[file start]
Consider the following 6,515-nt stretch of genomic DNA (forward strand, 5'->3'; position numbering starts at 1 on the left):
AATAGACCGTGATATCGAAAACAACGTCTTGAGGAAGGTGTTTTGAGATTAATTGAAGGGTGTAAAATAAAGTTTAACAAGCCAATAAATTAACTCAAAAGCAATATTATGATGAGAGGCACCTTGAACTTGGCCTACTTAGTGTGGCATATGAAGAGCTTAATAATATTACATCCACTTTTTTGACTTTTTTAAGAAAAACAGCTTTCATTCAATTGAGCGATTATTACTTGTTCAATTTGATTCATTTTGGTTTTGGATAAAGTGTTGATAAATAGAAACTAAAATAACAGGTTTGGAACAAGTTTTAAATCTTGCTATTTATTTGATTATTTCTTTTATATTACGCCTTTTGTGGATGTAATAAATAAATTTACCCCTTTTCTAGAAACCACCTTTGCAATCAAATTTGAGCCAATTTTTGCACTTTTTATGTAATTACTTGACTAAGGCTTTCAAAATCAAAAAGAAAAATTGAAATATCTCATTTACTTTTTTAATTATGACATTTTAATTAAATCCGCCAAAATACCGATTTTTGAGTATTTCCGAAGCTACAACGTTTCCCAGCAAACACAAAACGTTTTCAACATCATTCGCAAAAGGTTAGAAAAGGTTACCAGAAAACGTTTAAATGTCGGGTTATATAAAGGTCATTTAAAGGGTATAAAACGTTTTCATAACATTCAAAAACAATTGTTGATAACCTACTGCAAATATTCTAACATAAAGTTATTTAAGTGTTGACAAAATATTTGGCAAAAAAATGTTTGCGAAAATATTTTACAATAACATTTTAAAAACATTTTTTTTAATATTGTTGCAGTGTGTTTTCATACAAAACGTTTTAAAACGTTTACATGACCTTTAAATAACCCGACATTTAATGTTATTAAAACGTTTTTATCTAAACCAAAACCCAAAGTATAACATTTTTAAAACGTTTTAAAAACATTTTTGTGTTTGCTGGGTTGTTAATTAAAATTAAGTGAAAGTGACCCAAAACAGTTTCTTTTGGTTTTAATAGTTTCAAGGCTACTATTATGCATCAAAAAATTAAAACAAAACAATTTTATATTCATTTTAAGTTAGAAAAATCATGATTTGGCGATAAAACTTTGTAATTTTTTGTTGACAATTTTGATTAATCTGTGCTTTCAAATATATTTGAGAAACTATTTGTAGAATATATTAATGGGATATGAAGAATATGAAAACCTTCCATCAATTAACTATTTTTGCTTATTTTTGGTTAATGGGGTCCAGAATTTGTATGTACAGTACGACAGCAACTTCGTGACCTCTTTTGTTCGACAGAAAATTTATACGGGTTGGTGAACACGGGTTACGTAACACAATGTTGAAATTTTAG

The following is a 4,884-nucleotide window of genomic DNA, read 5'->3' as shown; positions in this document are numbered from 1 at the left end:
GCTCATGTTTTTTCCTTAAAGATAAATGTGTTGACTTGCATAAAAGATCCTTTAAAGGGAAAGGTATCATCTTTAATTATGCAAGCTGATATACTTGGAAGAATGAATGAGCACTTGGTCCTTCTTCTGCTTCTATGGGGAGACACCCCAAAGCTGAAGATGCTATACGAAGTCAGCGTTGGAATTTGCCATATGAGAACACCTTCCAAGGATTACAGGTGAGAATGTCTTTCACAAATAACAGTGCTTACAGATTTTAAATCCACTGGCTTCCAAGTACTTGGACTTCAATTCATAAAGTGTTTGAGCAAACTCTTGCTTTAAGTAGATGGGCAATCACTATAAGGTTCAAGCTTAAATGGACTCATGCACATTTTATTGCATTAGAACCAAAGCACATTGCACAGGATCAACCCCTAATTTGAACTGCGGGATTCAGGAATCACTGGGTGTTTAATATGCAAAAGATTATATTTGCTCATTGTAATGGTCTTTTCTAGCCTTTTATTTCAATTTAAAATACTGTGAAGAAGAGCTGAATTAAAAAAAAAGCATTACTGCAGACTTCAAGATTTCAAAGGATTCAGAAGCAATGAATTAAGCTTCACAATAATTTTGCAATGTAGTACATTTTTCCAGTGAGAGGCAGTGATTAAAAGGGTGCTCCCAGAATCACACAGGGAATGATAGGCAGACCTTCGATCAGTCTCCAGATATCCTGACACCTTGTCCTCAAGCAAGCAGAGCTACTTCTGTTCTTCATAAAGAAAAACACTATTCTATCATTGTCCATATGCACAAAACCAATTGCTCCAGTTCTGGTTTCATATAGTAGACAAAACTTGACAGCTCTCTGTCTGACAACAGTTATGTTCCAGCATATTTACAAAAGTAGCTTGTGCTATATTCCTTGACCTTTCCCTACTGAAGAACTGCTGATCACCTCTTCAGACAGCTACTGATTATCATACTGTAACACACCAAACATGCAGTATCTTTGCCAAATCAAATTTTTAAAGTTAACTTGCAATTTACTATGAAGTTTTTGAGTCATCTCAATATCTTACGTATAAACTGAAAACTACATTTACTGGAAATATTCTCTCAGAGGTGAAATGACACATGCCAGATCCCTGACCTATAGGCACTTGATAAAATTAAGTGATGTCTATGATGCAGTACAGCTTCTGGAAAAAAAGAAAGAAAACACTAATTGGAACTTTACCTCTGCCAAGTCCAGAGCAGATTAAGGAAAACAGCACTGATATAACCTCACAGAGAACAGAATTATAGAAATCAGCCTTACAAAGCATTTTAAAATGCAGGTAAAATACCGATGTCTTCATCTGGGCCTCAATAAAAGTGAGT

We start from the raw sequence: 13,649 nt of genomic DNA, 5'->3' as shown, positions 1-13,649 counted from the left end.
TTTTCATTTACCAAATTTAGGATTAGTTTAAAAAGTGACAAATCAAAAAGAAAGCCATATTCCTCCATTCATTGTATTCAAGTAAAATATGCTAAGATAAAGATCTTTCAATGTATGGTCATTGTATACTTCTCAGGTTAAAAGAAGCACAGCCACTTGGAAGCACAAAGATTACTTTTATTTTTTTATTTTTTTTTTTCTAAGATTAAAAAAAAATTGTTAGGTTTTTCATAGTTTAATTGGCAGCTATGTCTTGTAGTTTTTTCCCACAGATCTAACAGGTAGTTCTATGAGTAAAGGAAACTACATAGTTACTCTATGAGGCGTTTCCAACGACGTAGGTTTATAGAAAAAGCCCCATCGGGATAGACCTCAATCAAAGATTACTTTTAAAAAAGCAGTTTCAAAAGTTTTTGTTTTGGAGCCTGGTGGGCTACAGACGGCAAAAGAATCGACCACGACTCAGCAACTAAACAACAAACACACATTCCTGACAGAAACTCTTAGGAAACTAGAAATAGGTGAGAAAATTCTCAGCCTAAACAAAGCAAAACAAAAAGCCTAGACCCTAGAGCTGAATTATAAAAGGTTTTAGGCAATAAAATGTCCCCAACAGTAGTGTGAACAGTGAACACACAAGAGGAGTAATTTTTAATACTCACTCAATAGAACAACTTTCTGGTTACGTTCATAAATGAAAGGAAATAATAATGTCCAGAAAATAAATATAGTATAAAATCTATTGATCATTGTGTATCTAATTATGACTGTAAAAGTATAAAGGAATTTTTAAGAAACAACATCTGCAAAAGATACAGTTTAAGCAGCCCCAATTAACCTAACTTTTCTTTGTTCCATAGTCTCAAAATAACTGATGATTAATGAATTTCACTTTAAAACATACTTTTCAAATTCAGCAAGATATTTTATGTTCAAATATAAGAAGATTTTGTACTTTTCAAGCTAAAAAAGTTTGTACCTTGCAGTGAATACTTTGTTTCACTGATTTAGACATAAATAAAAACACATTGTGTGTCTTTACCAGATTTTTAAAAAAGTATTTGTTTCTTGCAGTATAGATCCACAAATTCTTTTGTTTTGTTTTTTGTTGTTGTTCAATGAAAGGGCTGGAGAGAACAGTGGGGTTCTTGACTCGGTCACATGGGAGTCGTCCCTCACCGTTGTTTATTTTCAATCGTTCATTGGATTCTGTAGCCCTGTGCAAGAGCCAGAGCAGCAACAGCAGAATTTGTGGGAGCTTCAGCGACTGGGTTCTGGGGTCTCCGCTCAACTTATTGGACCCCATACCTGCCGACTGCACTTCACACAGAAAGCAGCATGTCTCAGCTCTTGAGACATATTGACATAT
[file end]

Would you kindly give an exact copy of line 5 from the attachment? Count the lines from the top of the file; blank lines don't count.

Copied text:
We start from the raw sequence: 13,649 nt of genomic DNA, 5'->3' as shown, positions 1-13,649 counted from the left end.